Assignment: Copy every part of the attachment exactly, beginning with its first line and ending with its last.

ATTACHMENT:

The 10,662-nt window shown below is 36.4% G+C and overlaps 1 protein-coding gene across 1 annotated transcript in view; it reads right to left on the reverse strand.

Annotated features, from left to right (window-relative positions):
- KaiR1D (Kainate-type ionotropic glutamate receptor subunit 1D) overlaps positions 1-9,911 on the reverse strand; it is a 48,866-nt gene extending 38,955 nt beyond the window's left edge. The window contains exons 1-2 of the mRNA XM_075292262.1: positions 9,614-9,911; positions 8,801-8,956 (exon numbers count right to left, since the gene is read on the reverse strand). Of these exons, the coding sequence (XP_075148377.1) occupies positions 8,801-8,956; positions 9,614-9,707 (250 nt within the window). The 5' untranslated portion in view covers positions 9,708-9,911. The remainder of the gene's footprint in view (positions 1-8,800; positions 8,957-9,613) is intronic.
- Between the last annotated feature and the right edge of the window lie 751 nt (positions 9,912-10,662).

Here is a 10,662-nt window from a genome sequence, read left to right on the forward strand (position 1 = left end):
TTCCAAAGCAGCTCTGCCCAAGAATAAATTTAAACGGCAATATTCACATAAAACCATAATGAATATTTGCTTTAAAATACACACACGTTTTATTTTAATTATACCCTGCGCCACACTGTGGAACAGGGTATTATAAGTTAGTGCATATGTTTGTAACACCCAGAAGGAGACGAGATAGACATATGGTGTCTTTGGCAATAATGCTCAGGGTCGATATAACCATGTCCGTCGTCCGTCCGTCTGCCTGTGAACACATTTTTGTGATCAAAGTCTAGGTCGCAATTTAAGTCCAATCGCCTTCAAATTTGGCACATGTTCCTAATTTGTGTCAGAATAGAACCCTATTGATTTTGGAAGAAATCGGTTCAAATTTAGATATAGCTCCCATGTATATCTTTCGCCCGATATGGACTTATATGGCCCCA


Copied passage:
The 10,662-nt window shown below is 36.4% G+C and overlaps 1 protein-coding gene across 1 annotated transcript in view; it reads right to left on the reverse strand.

Annotated features, from left to right (window-relative positions):
- KaiR1D (Kainate-type ionotropic glutamate receptor subunit 1D) overlaps positions 1-9,911 on the reverse strand; it is a 48,866-nt gene extending 38,955 nt beyond the window's left edge. The window contains exons 1-2 of the mRNA XM_075292262.1: positions 9,614-9,911; positions 8,801-8,956 (exon numbers count right to left, since the gene is read on the reverse strand). Of these exons, the coding sequence (XP_075148377.1) occupies positions 8,801-8,956; positions 9,614-9,707 (250 nt within the window). The 5' untranslated portion in view covers positions 9,708-9,911. The remainder of the gene's footprint in view (positions 1-8,800; positions 8,957-9,613) is intronic.
- Between the last annotated feature and the right edge of the window lie 751 nt (positions 9,912-10,662).

Here is a 10,662-nt window from a genome sequence, read left to right on the forward strand (position 1 = left end):
TTCCAAAGCAGCTCTGCCCAAGAATAAATTTAAACGGCAATATTCACATAAAACCATAATGAATATTTGCTTTAAAATACACACACGTTTTATTTTAATTATACCCTGCGCCACACTGTGGAACAGGGTATTATAAGTTAGTGCATATGTTTGTAACACCCAGAAGGAGACGAGATAGACATATGGTGTCTTTGGCAATAATGCTCAGGGTCGATATAACCATGTCCGTCGTCCGTCCGTCTGCCTGTGAACACATTTTTGTGATCAAAGTCTAGGTCGCAATTTAAGTCCAATCGCCTTCAAATTTGGCACATGTTCCTAATTTGTGTCAGAATAGAACCCTATTGATTTTGGAAGAAATCGGTTCAAATTTAGATATAGCTCCCATGTATATCTTTCGCCCGATATGGACTTATATGGCCCCA